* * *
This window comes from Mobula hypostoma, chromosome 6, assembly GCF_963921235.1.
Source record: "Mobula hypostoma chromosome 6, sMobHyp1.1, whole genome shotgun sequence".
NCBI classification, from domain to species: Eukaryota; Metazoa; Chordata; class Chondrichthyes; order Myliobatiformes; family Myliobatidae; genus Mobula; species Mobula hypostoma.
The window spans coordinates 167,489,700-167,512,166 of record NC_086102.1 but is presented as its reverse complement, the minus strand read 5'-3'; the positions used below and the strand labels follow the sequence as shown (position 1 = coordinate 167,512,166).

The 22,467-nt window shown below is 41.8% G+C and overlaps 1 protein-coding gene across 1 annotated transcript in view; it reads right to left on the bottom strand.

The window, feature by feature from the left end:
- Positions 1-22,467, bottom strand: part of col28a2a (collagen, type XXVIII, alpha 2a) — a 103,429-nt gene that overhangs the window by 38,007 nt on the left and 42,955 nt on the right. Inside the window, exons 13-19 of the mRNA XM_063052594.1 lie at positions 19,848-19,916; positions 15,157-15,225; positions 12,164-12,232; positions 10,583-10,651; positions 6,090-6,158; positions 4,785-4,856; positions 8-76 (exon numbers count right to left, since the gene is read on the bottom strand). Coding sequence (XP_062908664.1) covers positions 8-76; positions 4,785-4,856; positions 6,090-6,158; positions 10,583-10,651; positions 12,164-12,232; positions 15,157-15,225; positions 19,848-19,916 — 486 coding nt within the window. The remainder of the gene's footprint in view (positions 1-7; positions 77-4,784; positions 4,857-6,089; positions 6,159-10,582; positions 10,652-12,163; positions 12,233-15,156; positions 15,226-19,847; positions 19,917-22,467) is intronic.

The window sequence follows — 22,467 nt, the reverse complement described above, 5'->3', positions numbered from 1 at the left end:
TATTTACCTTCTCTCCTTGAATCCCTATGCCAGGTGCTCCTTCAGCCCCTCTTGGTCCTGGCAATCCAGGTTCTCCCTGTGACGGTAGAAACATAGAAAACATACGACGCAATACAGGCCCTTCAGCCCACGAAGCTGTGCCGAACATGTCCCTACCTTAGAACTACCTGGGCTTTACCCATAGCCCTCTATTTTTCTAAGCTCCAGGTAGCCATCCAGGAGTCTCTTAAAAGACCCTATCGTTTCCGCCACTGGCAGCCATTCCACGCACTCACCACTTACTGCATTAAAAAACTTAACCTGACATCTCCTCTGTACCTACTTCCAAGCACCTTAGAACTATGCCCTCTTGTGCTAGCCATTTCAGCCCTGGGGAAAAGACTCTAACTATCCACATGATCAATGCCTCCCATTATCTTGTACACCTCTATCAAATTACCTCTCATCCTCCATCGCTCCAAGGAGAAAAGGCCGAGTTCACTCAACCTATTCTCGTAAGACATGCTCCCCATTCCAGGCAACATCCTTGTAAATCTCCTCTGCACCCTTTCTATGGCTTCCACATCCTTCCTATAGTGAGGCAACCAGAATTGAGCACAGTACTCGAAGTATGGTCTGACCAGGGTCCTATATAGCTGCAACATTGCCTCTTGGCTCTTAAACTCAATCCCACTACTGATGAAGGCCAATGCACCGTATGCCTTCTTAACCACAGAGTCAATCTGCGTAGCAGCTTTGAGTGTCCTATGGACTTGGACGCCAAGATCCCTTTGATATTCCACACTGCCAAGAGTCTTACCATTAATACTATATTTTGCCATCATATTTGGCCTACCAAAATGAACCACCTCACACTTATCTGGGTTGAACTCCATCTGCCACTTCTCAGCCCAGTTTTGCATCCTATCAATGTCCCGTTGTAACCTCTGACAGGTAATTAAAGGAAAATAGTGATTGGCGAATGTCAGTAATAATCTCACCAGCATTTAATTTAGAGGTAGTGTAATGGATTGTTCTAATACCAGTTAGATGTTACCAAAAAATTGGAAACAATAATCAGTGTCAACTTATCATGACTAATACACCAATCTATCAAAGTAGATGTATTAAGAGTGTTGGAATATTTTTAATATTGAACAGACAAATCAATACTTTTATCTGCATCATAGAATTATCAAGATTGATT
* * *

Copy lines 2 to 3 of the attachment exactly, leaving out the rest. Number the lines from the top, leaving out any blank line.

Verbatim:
Source record: "Mobula hypostoma chromosome 6, sMobHyp1.1, whole genome shotgun sequence".
NCBI classification, from domain to species: Eukaryota; Metazoa; Chordata; class Chondrichthyes; order Myliobatiformes; family Myliobatidae; genus Mobula; species Mobula hypostoma.